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A Planet of Viruses Paperback – April 30, 2012
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“I hope Carl Zimmer lives a long, long time so we can get more and more books from him. . . . [A Planet of Viruses is] a short read . . . but intense and well explained.”
About the Author
More About the Author
So far, I've written twelve books, including Parasite Rex and The Tangled Bank: An Introduction to Evolution. In addition to my books, I also write regularly about science for The New York Times, as well as for magazines including National Geographic and Wired. I've won awards for my work from the National Academies of Science and the American Association for the Advancement of Science. My blog, The Loom, is published by National Geographic Magazine (http://phenomena.nationalgeographic.com/blog/the-loom).
Top Customer Reviews
Carl Zimmer's new book, A Planet of Viruses borrows its delivery technique from its subjects: in less than 100 pages, A Planet of Viruses packs quite a punch of information. The eradication of smallpox, the rise of HIV, the immigration of West Nile virus to the western hemisphere, the viruses in our genomes and the recent discovery mysteriously huge mimivirus are all treated here in delightfully short essays describing the impact of viruses on mankind and on life in general. To some of these topics Zimmer brings refreshing perspectives. He proposes that the common cold virus, an unwelcome companion of man since ancient history, should be treated like a wise old tutor rather than an ancient enemy. Then he explains why we haven't truly eradicated smallpox, and probably never will. Viruses, hovering between life and non-life have an impact on life so large it is hard to fathom. Viruses kill about half of marine microbes every day. Their sheer biomass ("...equal to [that of] 75 million blue whales"), huge host range, mind-boggling number of particles in the biosphere and, above all, the genetic diversity which is unmatched by all other life combined.Read more ›
My rating of 4 stars indicates a very good read for the viral novice but also reflects my rating for the more knowledgeable reader. I had hoped Zimmer, as a master storyteller, would go into more detail and tell stories about some unusual viruses not already widely discussed in other places. Unlike his 5 star Parasite Rex, where he more fully develops his storytelling and includes unusual organisms, I wanted more. For example, he piqued my curiosity with the story about finding viruses 1000 feet underground, where no other organisms exist within which viruses can replicate, but then fails to elaborate. I did learn many interesting tidbits, though, and highly recommend the book.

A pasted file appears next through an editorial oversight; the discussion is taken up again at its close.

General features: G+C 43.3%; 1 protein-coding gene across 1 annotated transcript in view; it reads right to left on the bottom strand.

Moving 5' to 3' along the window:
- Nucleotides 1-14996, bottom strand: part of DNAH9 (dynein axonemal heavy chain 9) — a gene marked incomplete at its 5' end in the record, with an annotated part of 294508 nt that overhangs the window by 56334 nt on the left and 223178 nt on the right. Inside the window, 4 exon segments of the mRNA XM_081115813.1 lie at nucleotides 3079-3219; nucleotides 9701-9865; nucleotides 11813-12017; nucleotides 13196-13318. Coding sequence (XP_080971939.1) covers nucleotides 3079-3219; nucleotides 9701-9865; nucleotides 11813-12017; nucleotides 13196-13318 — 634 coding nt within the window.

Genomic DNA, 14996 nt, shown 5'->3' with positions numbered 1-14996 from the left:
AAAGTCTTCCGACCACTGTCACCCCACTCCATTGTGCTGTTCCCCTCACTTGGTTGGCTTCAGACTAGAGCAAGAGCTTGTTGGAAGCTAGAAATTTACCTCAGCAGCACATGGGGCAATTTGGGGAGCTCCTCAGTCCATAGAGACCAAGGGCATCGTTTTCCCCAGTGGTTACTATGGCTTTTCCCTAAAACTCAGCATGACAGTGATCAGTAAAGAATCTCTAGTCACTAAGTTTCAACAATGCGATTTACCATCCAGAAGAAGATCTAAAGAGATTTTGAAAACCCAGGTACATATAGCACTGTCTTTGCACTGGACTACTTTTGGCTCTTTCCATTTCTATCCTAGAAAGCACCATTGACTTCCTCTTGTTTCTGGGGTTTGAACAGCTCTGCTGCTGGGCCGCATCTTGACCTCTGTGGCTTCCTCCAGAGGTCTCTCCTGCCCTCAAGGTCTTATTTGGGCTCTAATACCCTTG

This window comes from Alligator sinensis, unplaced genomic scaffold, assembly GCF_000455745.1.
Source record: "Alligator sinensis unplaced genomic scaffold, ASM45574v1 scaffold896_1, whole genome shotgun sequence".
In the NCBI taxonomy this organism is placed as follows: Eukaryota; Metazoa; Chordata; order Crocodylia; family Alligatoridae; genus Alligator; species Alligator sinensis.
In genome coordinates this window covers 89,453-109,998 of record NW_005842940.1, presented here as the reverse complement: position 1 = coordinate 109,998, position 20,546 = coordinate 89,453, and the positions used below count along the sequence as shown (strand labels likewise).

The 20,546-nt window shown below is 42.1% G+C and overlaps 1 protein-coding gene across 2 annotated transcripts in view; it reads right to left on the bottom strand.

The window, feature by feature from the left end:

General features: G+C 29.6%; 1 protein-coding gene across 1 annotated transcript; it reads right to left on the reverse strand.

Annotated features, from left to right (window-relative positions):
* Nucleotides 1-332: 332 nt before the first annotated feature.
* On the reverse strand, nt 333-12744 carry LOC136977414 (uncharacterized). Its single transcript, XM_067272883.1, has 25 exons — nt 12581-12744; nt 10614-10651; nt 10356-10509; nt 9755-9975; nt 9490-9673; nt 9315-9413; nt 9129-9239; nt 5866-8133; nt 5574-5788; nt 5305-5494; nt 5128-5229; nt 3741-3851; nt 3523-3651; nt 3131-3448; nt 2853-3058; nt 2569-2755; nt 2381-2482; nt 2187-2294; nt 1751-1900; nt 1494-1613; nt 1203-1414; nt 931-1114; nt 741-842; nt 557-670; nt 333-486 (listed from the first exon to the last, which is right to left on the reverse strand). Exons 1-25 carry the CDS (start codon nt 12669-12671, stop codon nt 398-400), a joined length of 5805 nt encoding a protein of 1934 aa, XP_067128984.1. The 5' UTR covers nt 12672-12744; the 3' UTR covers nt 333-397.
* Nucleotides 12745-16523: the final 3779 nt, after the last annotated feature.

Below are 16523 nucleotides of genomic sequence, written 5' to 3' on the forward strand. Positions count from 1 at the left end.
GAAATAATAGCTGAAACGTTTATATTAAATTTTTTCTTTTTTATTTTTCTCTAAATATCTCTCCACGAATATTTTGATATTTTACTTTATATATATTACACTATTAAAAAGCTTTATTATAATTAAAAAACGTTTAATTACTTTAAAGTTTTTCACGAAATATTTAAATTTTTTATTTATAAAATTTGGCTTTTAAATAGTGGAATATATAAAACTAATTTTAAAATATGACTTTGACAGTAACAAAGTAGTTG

Zimmer looks at the history of discovery and the mechanism of the common cold and flu viruses to the cancer causing potential of papillomavirus. Going beyond these common infectious pathogens, Zimmer shows us how ubiquitous (and mostly harmless or beneficial) viruses are from oceans and the Mexican crystal caves, deep within the earth, to the inner sanctum of the human genome. He makes a good argument for how important the tiny virus is to the macrocosm of the globe.Read more ›
"A Planet of Viruses" is a whirlwind review of what viruses are, how they were first isolated as pathogens by 19th century scientists, how they've integrated with all life on earth and what hazards they pose. Why is any of this interesting? Mostly because viruses are simply _weird_. As shells of protein housing a few strands of DNA, they seem like little more than microscopic blocks of matter, unable to replicate on their own. Seems like the very definition of inert matter. And yet, by using the cells of living bodies, they "trick" those cells into doing the replication for them. Through sloppy, imperfect replication, they gain new genetic material and thus evolve. Is that "life"? Do they qualify as living organisms? See what I mean by "weird"?
This is merely an introduction to viruses and their fascinating oddities. Unlike the treatment you might expect from some popular science authors, this is not a terror-fest. Zimmer's intent is not to send you into a "Contagion"-style panic (with follow-up movie script). But after reading it, you'll understand how viruses work and have a greater appreciation for the crucial role that they have played (and continue to play) in our mutual co-evolution.
Most Recent Customer Reviews
I needed broad strokes outlined with definitions and analogies to maintain my interest throughout the book, and this book delivered. Read morePublished 5 months ago by TheWriterJulie
Few things in this universe are more interesting, beautiful and terrifying than the virus. While I enjoyed the content, I was frankly expecting a much more in depth treatment of... Read morePublished 6 months ago by P
It's like a pamphlet you would get in a doctors office. This author has to go on my list to avoid.Published 8 months ago by Jae Hee
Very light on information for those of us who read Zimmer's books but a good book for kids interested in science and viruses.Published 8 months ago by Brattlegirl
This is a collection of articles on different viruses. It is very interesting and well-written, but some of the articles repeat each other. Read morePublished 10 months ago by BFurby
Most of the information and writing in it are basic simple textbook stuff that you could easily find on the internet with a bit of effort. Read morePublished 11 months ago by Marc